14


Performance of Brookside Capital Partners Fund. The following chart sets forth historical data regarding Brookside Capital performance. Investments Results (Unaudited) March 2004

Prior Periods Annualized Ending 12/31/03

YTD

1 Year

3 Year

5 Year

Brookside (Gross)

2.7%

15.53%

16.5%

26.1%

26.7%

Brookside (Net)

1.9%

11.3%

12.2%

20.0%

20.4%

S&P 500 Index

1.7%

28.7%

-4.1%

-0.6%

8.2%

Russell 2000 Index

6.3%

47.3%

6.3%

7.25%

Since Inception

8.6%

Source: Bain Capital

Sankaty Advisors Funds General. Sankaty Advisors, LLC (“Sankaty Advisors”), Bain Capital’s fixed income group, manages more than $8.5 billion of below investment-grade assets. Sankaty Advisors is one of largest and most experienced managers of leveraged investment funds. The Sankaty Funds are expected to include funds that are structured as collateralized debt obligation funds, which will utilize leverage to acquire and manage diverse portfolios of below investment-grade assets consisting primarily of secured bank loans and public high yield debt. The Sankaty Funds may also have an allocation to other investments, including mezzanine, structured products and special opportunity investments. The capital structures of the Sankaty Funds that employ leverage are expected to be comprised of equity interests and committed, non-recourse debt financing. Their objective is to leverage asset returns in order to enhance the total return to equity investors. The Fund may also invest in Sankaty Funds which primarily target special situation investments. Such funds may be unleveraged or employ only modest leverage. Sankaty Advisors’ 38 investment professionals have a long-term investment orientation and seek to achieve high current income and total rate of return, while managing credit risk through industry and issuer diversification. Sankaty Advisors focuses on identifying debt investments that it believes will likely outperform the market through improvements in operating results and reduction in leverage. The focus is on an investment’s potential downside, rather than on its anticipated upside.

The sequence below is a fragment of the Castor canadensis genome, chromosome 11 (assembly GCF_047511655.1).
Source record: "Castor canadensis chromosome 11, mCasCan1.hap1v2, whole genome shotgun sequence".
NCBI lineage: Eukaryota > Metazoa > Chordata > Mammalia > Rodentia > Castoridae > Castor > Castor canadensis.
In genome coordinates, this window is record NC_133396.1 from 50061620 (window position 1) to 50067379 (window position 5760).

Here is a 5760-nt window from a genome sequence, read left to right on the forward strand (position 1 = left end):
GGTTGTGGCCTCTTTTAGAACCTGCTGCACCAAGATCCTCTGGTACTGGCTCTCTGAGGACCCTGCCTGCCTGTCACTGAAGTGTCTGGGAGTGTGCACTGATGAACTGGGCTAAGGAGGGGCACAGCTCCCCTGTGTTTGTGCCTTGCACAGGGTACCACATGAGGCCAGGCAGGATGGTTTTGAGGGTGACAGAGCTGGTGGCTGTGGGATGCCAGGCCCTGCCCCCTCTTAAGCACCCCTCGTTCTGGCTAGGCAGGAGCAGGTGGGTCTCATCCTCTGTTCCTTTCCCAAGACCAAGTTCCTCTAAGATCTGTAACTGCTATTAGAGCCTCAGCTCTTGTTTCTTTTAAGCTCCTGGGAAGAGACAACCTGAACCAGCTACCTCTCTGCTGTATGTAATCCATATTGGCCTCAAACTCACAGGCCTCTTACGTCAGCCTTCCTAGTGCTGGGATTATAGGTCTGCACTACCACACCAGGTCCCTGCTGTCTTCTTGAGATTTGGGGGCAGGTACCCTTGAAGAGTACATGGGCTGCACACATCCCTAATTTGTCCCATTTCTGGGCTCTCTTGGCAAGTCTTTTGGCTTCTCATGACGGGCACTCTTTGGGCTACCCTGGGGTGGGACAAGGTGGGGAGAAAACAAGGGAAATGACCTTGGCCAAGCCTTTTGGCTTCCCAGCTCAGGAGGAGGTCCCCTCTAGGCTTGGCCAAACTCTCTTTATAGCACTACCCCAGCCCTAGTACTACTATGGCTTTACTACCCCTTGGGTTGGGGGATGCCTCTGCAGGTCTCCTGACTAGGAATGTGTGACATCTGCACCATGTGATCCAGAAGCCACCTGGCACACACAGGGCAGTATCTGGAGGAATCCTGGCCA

15


Sankaty’s Advantages. The Sankaty fund will draw upon Sankaty’s extensive experience investing in the credit markets. Sankaty believes that its success investing in these assets is the result of the following advantages: •

Industry Focus. The investment team is organized by industry focus, rather than by asset class. Sankaty believes that this organizational structure is a key advantage in managing a multi-asset class fund because Sankaty’s 15 industry teams can opportunistically invest across the credit universe.

Experienced Team; Fewer Credits per Team. Sankaty has assembled a diverse team of investment professionals who have extensive experience in analyzing companies and in investing in each of the targeted asset classes. Sankaty’s 38 investment professionals have backgrounds in private equity investing, high yield investing, commercial lending and consulting.

Disciplined Investment Philosophy. Sankaty uses fundamental business, industry and competitive analysis techniques. In evaluating potential investments, Sankaty’s investment professionals typically complete detailed market analyses to assess the attractiveness of a given industry and a specific investment, and closely monitor on an ongoing basis, financial performance and market developments.

Rigorous Oversight. Sankaty continually reviews and analyzes its existing positions to identify issues early on and to take action where necessary. Sankaty’s large investment team and industry-based organization is structured to produce in-depth credit analysis and allow for rapid response to developing situations.

Investment Process: Sankaty selects and monitors investments based on an analytical approach that generally involves evaluating the following investment characteristics that have traditionally been applied by other Sankaty Advisors and Bain Capital funds. •